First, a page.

Longboard dancing: combining the technicality of freestyle skating with the aesthetics, rhythm, and movements repertoire of dancing | Photo: Anna Logvinova/Creative Commons

Are you into dancing? Have you ever thought of performing body movements on a longboard skateboard?

Longboard dancing is a highly visual and creative outdoor activity.

It combines the technicality of freestyle skating with the aesthetics, rhythm, and movement repertoire of dancing.

In other words, dancing on a longboard is taking skateboarding into the territory of performing arts.

It blends longboard surfing with old-school skateboarding and can be practiced by people of all ages and skill levels.

All you need is a longboard skateboard, and you're ready to start expressing yourself on the concrete.

One of the things that distinguish longboard dancing from skateboarding and even longboarding is the continuous carving from left to right.

In dancing, you move your body around to the rhythm of the music; on a longboard, you create your own rhythmic motion with your board.

At each run, the longboard dancer performs a choreography that may have been previously rehearsed or improvised with or without background music.

Longboard dancing also takes some of the more flowy movements of surfing into the streets and boardwalks.

Longboard dancing: expressing yourself on a skateboard | Photo: Purple Smith/Creative Commons

Fluidity, Creativity, and Technicality

There are many styles and even sub-disciplines within this skateboarding subgenre.

You can ride along smooth surfaces doing elegant tricks like cross-stepping, hanging five or hanging ten, or sticking to carving and focusing on the more dancey movements and stylish body spinning motions.

And you can also mix both.

Longboard dancers are always on the move, riding at medium speed.

They can dismount the skateboard and use their feet and arms to spin and rotate it and then get back on the board again and skate away.

Longboard dancing requires balance, coordination, agility, and patience.

You don't need to be a skilled skateboarder to do it, but it takes practice, creativity - and grace - to become a virtuoso.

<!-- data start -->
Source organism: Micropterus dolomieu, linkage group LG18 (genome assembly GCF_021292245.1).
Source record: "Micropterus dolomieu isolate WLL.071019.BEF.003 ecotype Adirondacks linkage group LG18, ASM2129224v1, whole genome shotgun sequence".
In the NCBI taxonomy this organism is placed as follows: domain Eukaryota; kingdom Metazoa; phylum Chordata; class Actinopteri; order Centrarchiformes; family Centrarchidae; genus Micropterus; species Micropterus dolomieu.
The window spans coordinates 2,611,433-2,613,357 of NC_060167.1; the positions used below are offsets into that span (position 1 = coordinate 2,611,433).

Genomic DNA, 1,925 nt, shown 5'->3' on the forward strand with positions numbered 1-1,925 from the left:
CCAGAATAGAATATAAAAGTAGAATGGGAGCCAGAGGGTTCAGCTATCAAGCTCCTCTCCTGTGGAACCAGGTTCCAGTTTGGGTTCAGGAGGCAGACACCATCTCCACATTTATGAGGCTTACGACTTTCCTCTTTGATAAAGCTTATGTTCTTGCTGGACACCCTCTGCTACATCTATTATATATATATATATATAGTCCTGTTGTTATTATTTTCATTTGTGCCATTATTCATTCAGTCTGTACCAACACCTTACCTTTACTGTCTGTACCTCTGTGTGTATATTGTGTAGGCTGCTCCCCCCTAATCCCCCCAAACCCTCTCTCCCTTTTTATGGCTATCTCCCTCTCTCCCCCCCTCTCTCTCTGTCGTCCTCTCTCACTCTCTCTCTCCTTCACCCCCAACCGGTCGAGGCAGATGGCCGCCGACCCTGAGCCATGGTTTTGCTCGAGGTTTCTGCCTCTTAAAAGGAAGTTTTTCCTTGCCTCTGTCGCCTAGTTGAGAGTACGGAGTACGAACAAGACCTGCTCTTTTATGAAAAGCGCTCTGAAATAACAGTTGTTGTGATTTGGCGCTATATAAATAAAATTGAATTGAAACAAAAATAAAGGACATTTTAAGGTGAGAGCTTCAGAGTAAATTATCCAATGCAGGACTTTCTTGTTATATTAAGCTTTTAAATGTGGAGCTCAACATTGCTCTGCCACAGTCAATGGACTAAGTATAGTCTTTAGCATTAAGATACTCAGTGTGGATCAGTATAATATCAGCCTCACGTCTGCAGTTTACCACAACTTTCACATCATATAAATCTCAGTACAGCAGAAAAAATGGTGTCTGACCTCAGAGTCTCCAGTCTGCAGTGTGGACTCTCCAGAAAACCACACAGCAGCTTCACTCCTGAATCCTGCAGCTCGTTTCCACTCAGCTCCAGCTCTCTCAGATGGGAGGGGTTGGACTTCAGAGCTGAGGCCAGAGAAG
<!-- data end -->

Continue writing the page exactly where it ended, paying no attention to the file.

Because it involves a lot of footwork, carving, stepping, and turning moves, you may need to warm up before starting rolling on flat ground.

Today, longboard dancing is a popular, fast-growing activity among boys and girls, men and women in the United States, Europe, Asia, and Latin America.

Many longboard dancers evolved from cruising and commuting on skateboards, and not necessarily from street or park skateboarding.

In the end, it's not all about the tricks.

It's about being artistically meaningful and exploring the potential of our body as a means to express ourselves while enjoying the ride.

Longboard dancing: the arty side of skateboarding | Photo: Shutterstock

Deck, Trucks, and Wheels

In theory, you can get into longboard dancing on any skateboard.

Nevertheless, the larger the board, the easier it will be to learn the basic moves and progress.

The reason why you need a longboard is you will need extra space to perform fluid, continuous movements like, for instance, cross-stepping.

The average longboard dancing deck is between 42-48 inches long and up to 12 inches wide.

The flexibility of the deck is also an important variable.

If your goal is to add technicality and classic tricks to your riding style, you should get a slightly stiffer deck.

Heavier riders should also privilege stiffness over flexibility.

However, if you're looking for a more comfortable experience focused on cruising and simple body movements, extra deck flexibility is the wise pick.

The majority of dancer longboard decks feature a relatively flat, symmetrical cutaway shape, as well as front and back kick tails.

They are top-mounted and showcase a mellow concave deck that will allow your feet to move around freely.

A subtle rocker is often common, too.

You'll want to equip your board with reverse kingpin trucks and open bushing seats because they allow you to turn faster and smoother.

When choosing the right size wheels for your longboard dancing routines, stay in the 70-74 mm range for optimal traction and better carving and hot stepping.

If you're into sliding, go with smaller wheels, i.e., less contact area.

As for the hardness, get a set of wheels in the 80A-86A range.

Choose a lower (and softer) durometer for cruising or a higher (and harder) durometer for tricks and maneuvers.

Basic Longboard Dancing Steps and Tips

The easiest and most basic longboard dancing moves are cross-stepping, 180 step, switch 180 step, Peter Pan, and the cross-step to Peter Pan.

To start things off, you must get used to carving when you dance and tilt your feet while doing it.

As you progress, add more speed to your routines and lines so that they look more fluid and dynamic.

Also, make sure to stay true to yourself - don't copy others.

Develop your own style, moves, combinations, and transitions between steps and tricks.

Listening to music while longboard dancing will help you and inspire you to be more creative, innovative, and unique.

Remember that improvisation is part of the game, so don't be afraid of trying something new or bold, and make sure to free yourself from standards and normalized patterns.

There's only one way from good to great - keep pushing yourself and improve your dance lines on the longboard.

Your style and confidence will develop over time. Just express yourself and have fun.

So You Can Longboard Dance? (SYCLD) is an annual international longboard dancing competition that gathers riders from all over the world.

The event features a sponsored World Cup contest, which crowns male and female champions.

There's also a non-sponsored contest showcasing innovative tricks, a groms-only competition, and free skating areas for everyone.

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